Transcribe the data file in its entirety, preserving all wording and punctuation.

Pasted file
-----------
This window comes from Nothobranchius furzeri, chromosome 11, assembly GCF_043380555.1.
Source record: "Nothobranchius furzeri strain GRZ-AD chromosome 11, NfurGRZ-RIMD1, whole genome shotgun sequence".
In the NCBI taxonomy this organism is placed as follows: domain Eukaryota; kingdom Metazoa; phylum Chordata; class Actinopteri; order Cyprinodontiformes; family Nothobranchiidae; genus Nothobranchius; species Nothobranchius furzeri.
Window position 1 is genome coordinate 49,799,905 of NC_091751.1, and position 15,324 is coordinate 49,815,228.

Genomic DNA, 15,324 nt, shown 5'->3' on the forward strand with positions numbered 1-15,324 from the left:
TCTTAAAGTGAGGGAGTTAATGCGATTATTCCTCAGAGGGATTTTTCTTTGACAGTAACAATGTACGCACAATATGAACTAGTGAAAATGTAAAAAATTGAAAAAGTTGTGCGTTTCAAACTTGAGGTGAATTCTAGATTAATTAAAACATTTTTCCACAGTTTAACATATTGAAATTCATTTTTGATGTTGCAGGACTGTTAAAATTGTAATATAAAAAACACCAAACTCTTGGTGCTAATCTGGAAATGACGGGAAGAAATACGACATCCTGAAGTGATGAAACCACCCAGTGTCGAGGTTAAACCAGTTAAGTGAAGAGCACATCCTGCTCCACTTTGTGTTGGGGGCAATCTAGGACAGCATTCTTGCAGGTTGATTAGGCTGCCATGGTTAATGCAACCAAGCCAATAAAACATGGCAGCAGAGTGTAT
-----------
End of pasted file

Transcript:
This window comes from Nothobranchius furzeri, chromosome 11, assembly GCF_043380555.1.
Source record: "Nothobranchius furzeri strain GRZ-AD chromosome 11, NfurGRZ-RIMD1, whole genome shotgun sequence".
In the NCBI taxonomy this organism is placed as follows: domain Eukaryota; kingdom Metazoa; phylum Chordata; class Actinopteri; order Cyprinodontiformes; family Nothobranchiidae; genus Nothobranchius; species Nothobranchius furzeri.
Window position 1 is genome coordinate 49,799,905 of NC_091751.1, and position 15,324 is coordinate 49,815,228.

Genomic DNA, 15,324 nt, shown 5'->3' on the forward strand with positions numbered 1-15,324 from the left:
TCTTAAAGTGAGGGAGTTAATGCGATTATTCCTCAGAGGGATTTTTCTTTGACAGTAACAATGTACGCACAATATGAACTAGTGAAAATGTAAAAAATTGAAAAAGTTGTGCGTTTCAAACTTGAGGTGAATTCTAGATTAATTAAAACATTTTTCCACAGTTTAACATATTGAAATTCATTTTTGATGTTGCAGGACTGTTAAAATTGTAATATAAAAAACACCAAACTCTTGGTGCTAATCTGGAAATGACGGGAAGAAATACGACATCCTGAAGTGATGAAACCACCCAGTGTCGAGGTTAAACCAGTTAAGTGAAGAGCACATCCTGCTCCACTTTGTGTTGGGGGCAATCTAGGACAGCATTCTTGCAGGTTGATTAGGCTGCCATGGTTAATGCAACCAAGCCAATAAAACATGGCAGCAGAGTGTAT